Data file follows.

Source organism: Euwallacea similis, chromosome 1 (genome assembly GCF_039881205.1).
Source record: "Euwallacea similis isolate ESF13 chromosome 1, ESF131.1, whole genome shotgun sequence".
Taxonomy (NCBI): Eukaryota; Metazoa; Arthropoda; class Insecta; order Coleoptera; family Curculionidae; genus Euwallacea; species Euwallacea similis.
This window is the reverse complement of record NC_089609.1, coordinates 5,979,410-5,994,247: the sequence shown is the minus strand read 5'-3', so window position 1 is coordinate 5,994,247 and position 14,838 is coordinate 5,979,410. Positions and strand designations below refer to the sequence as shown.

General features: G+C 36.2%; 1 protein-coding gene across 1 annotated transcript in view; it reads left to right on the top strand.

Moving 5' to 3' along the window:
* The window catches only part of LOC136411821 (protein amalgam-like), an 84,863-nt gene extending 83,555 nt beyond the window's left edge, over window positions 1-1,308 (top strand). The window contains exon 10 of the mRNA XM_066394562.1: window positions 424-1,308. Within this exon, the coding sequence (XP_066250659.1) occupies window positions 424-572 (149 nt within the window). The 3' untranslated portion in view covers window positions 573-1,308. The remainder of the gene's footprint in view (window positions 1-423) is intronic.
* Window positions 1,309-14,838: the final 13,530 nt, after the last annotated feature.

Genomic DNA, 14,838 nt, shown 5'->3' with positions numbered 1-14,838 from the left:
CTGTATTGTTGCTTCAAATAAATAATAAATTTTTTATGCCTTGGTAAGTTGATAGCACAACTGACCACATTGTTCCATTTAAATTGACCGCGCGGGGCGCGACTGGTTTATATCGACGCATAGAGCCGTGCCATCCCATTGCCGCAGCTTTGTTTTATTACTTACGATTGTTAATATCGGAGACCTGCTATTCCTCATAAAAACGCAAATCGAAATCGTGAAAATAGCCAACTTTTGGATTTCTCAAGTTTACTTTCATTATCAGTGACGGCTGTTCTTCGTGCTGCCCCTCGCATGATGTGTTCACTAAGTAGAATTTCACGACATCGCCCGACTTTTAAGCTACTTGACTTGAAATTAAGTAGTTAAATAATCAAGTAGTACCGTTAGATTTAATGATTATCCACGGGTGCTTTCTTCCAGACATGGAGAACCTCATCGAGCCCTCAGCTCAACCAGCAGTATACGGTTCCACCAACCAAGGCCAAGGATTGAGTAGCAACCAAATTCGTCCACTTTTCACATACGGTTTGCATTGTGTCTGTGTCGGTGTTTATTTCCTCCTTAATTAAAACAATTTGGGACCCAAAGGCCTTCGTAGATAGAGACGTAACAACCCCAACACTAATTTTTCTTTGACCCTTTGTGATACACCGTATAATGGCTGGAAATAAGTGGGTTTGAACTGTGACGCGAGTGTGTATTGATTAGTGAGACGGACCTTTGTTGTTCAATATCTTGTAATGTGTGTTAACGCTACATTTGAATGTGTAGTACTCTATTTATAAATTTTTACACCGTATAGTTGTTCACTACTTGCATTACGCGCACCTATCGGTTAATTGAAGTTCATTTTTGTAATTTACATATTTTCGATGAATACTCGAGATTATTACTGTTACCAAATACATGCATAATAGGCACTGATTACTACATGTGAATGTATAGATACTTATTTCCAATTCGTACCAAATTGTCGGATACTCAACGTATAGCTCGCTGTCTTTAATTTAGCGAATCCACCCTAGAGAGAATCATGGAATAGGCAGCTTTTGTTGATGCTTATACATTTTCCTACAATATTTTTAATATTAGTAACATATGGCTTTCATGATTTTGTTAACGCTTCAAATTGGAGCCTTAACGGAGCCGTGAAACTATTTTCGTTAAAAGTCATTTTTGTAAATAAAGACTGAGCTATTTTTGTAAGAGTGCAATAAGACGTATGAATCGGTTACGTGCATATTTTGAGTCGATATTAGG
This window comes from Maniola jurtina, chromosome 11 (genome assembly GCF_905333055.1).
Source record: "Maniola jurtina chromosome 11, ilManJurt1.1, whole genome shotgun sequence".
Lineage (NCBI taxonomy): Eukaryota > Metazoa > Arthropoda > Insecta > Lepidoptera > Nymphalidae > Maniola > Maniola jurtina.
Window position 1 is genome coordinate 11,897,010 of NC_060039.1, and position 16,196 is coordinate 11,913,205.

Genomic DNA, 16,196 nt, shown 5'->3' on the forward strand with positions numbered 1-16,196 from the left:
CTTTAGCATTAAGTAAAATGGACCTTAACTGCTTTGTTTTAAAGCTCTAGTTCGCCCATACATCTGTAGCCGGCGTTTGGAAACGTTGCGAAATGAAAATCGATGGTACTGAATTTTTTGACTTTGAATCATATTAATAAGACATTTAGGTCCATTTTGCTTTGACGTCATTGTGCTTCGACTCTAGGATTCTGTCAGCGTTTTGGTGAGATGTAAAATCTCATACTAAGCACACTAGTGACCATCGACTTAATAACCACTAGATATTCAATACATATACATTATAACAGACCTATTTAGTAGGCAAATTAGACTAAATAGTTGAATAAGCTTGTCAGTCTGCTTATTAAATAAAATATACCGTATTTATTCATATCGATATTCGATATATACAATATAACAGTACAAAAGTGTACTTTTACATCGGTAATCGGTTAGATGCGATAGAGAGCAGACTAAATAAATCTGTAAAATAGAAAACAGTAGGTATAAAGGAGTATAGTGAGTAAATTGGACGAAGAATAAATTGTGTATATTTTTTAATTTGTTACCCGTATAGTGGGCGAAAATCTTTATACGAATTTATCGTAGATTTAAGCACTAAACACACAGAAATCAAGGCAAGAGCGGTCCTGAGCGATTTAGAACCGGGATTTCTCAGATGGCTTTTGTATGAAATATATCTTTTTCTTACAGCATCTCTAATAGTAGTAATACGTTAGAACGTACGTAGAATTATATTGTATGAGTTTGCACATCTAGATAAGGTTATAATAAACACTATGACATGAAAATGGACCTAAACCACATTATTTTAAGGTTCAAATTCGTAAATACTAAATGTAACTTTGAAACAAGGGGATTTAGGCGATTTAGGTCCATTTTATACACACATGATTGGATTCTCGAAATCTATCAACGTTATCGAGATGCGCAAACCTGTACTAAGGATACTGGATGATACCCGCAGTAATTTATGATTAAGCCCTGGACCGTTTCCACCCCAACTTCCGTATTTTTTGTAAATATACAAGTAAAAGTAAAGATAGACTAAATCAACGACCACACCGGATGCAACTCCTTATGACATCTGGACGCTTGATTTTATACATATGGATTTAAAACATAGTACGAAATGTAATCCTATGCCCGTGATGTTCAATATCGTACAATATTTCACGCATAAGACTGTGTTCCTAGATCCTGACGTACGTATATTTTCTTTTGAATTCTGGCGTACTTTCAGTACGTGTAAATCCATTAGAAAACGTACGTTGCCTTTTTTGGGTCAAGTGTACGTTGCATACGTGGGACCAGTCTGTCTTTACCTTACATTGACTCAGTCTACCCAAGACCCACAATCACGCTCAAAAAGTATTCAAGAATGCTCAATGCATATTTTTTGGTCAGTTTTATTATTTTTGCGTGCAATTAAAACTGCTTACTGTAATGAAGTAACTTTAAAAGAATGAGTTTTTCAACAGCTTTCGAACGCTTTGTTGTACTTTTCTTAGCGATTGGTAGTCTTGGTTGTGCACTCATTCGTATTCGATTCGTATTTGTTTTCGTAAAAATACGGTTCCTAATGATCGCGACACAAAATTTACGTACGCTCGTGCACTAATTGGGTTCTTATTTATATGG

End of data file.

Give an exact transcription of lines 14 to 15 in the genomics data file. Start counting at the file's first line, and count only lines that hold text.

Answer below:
Window position 1 is genome coordinate 11,897,010 of NC_060039.1, and position 16,196 is coordinate 11,913,205.

Genomic DNA, 16,196 nt, shown 5'->3' on the forward strand with positions numbered 1-16,196 from the left: